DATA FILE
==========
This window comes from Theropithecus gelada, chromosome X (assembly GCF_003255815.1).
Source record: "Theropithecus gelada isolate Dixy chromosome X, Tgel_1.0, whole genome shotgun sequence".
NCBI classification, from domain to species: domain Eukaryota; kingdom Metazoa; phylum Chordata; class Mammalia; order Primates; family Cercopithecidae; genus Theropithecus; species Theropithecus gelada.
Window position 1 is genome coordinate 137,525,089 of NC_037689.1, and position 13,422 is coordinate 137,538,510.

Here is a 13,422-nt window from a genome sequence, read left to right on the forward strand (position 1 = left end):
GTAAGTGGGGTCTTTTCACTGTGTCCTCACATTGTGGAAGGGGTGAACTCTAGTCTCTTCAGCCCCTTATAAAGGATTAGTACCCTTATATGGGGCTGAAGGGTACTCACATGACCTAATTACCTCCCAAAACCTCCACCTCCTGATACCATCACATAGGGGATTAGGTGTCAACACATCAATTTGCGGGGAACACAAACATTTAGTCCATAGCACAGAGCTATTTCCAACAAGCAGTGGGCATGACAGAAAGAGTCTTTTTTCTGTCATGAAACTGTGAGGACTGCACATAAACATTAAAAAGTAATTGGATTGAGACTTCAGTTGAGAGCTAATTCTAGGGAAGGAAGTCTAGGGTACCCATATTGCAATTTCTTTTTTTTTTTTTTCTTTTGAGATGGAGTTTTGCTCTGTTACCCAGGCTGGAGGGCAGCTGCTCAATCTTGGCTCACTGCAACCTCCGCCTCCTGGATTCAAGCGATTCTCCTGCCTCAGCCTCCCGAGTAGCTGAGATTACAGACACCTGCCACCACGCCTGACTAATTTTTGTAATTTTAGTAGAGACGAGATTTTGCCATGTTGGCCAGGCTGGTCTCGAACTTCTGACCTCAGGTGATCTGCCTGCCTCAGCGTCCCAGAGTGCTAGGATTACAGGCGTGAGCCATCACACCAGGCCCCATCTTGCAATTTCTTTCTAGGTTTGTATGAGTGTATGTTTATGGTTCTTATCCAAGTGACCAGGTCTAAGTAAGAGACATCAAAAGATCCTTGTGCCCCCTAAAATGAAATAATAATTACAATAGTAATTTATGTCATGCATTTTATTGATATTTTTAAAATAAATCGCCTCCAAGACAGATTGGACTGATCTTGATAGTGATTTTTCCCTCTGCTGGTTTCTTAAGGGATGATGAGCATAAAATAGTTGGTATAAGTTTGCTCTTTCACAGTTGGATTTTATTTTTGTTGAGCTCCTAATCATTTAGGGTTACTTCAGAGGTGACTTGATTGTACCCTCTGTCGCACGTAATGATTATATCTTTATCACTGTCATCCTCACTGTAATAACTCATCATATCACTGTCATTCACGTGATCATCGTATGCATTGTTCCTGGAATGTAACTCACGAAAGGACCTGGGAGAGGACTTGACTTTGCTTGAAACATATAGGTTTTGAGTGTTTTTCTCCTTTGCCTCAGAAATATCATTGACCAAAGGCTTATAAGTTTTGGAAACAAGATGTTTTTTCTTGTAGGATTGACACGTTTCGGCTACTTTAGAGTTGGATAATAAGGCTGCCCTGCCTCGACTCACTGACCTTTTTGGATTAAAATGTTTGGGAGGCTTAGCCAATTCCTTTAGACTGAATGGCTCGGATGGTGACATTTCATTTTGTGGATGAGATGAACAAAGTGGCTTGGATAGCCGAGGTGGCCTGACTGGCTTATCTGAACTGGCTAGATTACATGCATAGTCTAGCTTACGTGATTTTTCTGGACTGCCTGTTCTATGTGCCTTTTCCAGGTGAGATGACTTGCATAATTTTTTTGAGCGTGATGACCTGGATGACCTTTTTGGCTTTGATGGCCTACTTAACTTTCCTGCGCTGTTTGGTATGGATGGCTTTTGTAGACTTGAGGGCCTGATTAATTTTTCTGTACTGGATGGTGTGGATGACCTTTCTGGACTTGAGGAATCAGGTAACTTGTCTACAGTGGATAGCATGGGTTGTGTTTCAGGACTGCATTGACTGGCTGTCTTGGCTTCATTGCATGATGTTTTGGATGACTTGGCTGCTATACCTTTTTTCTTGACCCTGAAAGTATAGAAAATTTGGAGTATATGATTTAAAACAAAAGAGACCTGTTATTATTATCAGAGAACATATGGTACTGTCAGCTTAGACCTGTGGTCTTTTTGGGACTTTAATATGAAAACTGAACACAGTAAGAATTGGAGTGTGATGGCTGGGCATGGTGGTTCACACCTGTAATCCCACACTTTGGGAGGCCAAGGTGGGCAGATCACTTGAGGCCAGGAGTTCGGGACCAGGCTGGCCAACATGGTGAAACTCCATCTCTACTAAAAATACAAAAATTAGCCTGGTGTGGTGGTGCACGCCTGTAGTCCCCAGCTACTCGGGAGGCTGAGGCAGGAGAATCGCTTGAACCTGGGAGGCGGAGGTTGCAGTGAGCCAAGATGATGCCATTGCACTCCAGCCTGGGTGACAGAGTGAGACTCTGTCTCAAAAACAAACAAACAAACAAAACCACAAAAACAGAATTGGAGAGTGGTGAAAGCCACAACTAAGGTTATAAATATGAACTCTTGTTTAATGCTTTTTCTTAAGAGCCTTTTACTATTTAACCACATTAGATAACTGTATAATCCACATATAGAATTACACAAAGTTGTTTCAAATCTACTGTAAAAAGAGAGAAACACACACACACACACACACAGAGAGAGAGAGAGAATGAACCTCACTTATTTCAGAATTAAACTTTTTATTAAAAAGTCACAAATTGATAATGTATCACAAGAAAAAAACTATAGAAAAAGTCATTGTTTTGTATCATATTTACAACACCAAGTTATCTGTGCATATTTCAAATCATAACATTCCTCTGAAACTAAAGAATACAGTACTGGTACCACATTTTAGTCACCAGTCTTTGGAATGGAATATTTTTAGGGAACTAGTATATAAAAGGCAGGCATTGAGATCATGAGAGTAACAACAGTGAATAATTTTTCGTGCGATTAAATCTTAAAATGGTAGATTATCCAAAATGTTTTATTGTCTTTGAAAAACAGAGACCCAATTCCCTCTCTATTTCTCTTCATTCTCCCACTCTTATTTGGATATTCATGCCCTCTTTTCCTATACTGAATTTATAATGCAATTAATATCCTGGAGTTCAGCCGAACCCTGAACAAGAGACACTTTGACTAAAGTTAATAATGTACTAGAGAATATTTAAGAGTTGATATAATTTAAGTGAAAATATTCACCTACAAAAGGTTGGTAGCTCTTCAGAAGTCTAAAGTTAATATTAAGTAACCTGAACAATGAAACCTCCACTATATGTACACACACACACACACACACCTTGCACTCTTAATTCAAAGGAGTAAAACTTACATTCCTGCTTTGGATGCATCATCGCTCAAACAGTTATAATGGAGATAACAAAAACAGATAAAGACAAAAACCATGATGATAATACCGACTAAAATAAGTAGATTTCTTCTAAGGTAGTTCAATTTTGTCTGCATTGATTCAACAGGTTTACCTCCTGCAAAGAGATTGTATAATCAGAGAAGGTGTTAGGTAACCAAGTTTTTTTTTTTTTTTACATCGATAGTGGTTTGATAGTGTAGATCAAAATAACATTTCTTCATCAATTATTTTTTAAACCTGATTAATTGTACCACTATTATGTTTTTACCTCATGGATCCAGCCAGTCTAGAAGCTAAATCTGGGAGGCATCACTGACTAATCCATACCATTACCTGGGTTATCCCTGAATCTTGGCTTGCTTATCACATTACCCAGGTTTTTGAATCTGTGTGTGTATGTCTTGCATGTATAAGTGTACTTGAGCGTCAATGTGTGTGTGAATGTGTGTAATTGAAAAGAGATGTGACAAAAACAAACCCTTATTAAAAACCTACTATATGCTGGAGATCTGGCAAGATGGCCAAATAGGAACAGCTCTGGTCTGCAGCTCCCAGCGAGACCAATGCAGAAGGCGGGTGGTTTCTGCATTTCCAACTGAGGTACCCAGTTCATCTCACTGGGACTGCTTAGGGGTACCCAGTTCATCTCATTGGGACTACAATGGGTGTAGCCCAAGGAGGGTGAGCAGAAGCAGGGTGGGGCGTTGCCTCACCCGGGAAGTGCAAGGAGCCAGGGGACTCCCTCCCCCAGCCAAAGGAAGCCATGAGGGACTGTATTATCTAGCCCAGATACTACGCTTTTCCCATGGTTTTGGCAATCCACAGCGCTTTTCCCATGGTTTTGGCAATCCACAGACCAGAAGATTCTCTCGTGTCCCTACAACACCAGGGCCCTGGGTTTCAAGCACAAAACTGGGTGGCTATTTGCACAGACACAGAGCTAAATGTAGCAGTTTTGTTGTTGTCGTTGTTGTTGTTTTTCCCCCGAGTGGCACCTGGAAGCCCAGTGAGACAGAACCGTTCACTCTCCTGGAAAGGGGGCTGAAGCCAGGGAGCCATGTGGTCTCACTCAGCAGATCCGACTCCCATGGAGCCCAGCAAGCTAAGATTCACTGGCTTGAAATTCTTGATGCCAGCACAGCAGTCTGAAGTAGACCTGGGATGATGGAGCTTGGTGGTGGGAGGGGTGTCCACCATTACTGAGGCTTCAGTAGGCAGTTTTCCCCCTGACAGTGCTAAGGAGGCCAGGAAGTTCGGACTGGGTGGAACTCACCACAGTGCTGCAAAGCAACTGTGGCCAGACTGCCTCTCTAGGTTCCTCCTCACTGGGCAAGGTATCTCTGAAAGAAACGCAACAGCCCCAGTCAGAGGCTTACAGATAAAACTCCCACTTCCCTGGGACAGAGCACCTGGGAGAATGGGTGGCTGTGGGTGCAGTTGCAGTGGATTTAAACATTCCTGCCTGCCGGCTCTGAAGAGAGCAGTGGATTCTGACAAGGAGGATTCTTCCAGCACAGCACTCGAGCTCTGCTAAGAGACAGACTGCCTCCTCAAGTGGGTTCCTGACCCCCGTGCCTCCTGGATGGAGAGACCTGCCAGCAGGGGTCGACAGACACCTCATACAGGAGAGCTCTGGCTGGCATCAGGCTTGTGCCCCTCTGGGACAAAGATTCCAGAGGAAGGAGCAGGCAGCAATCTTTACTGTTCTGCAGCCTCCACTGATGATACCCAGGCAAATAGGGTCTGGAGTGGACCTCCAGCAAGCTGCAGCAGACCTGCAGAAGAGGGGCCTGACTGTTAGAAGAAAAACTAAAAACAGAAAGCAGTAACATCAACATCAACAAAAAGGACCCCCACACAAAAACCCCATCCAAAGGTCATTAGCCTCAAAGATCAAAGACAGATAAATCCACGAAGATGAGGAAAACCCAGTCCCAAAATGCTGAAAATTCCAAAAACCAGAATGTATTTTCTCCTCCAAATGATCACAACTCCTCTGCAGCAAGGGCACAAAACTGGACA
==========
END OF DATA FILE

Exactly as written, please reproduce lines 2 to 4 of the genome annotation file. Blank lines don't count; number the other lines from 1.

Source record: "Theropithecus gelada isolate Dixy chromosome X, Tgel_1.0, whole genome shotgun sequence".
NCBI classification, from domain to species: domain Eukaryota; kingdom Metazoa; phylum Chordata; class Mammalia; order Primates; family Cercopithecidae; genus Theropithecus; species Theropithecus gelada.
Window position 1 is genome coordinate 137,525,089 of NC_037689.1, and position 13,422 is coordinate 137,538,510.